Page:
“Our baby was born with just half a heart”
Guest blogger: Joshua
My wife and I were over the moon to find out we were expecting our first child – a baby boy! Everything seemed to be running smoothly, but then at our 20-week scan, we learned something was wrong with our baby’s heart. We were told we would need to make our way to a specialist hospital in London for an appointment the next day, nearly two hours away from our home in Kent.
During the 45-minute scan at Evelina London Children’s Hospital, we were still hopeful that they had gotten it wrong or that it was actually something that they could easily ‘fix’. But we knew that wasn’t the case when the cardiologist took us into a room to explain that our baby had a very complex and serious heart condition.
We found out that our baby was effectively missing the right side of his heart, the part responsible for pumping blood to the lungs. We were told that without three major open heart surgeries, he wouldn’t survive. It felt like our world had come crashing down. We tried to stay positive in the last weeks of our pregnancy, but we couldn’t help worrying whether our newborn would be able to survive an open heart surgery at just a few days old and whether he would have complications while growing up.
On 28 March, my wife gave birth to our beautiful baby Archie as planned at St Thomas’ Hospital. He was taken straight into intensive care and we were offered a room at Ronald McDonald House Evelina London within 24 hours of arriving. It took such a weight off our shoulders.
We had spent so much time talking and worrying about where we could stay so that we could be close to Archie, and having the room at the House meant us no longer thinking about it, we could just concentrate on being there for Archie and being by his side.
Six days later, Archie had his first surgery and though it seemed to go well, just 48 hours later we received a phone call from the hospital at 5am urging us to hurry back to the ward. Thankfully, the House is just a few minutes away and when we arrived we were asked to sign a consent form – Archie needed to go back into surgery.
We waited for what felt like forever. It was agonising.
Finally, the surgeon emerged and explained to us that Archie had a clot in his heart, which meant he wasn’t able to get any blood to his lungs, dropping his oxygen levels to a dangerously low level – even on a ventilator.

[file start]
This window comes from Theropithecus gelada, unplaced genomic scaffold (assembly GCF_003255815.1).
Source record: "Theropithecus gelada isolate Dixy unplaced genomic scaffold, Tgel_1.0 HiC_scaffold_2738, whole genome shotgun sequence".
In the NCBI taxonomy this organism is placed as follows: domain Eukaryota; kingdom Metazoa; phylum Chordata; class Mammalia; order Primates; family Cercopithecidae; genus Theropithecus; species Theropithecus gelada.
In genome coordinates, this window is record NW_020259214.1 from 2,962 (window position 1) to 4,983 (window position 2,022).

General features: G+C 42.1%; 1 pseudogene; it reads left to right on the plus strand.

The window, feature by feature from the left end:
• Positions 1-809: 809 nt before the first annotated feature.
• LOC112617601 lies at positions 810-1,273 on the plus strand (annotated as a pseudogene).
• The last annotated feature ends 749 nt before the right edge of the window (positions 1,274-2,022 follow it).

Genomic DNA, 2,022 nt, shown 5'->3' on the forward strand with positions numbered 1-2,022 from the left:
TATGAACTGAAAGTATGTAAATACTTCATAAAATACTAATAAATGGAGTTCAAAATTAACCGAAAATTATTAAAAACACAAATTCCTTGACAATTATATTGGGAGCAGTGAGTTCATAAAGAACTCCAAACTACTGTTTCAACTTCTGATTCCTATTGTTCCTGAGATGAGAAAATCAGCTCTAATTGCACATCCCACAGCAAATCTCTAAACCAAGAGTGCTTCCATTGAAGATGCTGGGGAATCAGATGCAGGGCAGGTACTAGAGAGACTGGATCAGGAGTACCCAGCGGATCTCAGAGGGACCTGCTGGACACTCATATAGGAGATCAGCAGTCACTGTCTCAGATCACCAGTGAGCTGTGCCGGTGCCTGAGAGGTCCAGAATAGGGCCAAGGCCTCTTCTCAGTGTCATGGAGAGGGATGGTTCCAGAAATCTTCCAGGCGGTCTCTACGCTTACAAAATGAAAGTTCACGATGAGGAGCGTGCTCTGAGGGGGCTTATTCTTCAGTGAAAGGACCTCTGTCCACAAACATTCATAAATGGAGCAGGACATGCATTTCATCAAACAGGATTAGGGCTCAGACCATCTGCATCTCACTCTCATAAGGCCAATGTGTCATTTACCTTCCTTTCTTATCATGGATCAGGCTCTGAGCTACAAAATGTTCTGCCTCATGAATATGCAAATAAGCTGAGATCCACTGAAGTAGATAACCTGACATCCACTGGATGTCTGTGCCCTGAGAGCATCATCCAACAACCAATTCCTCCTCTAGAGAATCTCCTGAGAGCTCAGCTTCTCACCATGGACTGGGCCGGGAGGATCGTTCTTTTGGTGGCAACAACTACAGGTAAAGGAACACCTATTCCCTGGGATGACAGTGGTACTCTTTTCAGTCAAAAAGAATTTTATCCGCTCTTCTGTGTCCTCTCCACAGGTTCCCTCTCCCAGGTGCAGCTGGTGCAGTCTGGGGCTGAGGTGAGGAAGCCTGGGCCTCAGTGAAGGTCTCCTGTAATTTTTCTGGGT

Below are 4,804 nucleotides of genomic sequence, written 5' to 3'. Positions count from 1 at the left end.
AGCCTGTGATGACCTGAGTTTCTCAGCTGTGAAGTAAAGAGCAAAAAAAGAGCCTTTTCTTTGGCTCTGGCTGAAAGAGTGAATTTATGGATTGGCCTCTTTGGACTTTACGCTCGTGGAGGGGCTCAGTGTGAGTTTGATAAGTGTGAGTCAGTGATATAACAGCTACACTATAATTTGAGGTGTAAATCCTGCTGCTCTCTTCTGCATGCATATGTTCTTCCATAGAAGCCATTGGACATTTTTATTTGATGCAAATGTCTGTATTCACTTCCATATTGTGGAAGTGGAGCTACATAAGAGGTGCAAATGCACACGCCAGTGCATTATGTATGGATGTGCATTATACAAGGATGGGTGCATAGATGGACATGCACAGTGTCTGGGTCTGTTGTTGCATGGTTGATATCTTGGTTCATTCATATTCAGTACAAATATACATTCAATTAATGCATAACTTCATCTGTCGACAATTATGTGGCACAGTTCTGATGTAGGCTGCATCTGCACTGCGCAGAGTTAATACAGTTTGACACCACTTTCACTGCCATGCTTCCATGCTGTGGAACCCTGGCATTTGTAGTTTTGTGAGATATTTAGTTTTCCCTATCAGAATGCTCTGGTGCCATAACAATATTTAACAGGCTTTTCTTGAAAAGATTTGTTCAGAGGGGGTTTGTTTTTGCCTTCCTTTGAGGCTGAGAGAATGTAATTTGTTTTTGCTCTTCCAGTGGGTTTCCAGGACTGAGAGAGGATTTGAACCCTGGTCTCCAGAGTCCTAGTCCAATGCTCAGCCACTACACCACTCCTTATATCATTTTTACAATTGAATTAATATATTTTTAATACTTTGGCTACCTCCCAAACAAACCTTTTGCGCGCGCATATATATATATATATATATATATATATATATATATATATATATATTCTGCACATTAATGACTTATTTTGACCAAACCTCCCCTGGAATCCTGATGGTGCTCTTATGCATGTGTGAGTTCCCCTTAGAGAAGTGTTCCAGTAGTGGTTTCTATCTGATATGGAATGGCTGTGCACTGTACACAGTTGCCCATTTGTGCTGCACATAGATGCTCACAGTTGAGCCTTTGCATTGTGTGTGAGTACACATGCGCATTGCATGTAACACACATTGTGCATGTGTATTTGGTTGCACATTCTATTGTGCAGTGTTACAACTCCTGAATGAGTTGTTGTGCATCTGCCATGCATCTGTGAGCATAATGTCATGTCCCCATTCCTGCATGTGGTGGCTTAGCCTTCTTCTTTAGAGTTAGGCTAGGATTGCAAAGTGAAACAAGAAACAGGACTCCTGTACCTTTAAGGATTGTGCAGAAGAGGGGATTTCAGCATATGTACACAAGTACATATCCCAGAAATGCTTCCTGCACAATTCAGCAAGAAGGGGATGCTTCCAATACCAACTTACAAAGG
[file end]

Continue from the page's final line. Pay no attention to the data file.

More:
If it hadn’t been for the House, we would never have made it in time to sign that consent form for Archie to go back into surgery. For that, we are forever grateful.
Archie’s recovery after his first surgery was a bumpy road, and he suffered from a small bleed on the brain as well as various viruses – but he fought them off!
We stayed in the House for five and a half weeks and it really did become our ‘home away from home’. It’s full of all the facilities you would usually have in your own home. The staff couldn’t do enough to help us. There were various supporters who came in to cook dinner for the families, meaning we could all get a proper meal and still be just moments away from Archie.
It was also so nice to talk to other families going through something similar – everyone was there for each other when they needed it. All these things just made a difficult time that little bit easier.
We’ve been back to the House for another five weeks since our initial stay, where Archie had his second stage operation that, thankfully, went a lot smoother than the first. Again, we were welcomed back to our ‘home away from home’ during this difficult time.
Archie is now 15 months old and he is doing incredibly well. He’s due for a third operation, but luckily that won’t be for a few more years, but we know that when the time comes, we’ll be looked after properly.
Right now he’s just started walking and he’s the happiest baby we know! He’s always smiling and making everyone laugh.
He is our whole world and we are so thankful to Ronald McDonald House Charities UK for everything it has done for us.
One thing I would say to a parent going through something similar to us, would be to focus on your family. The Ronald McDonald House will support you for no matter how long you may need it, so you can concentrate on being there when it matters.
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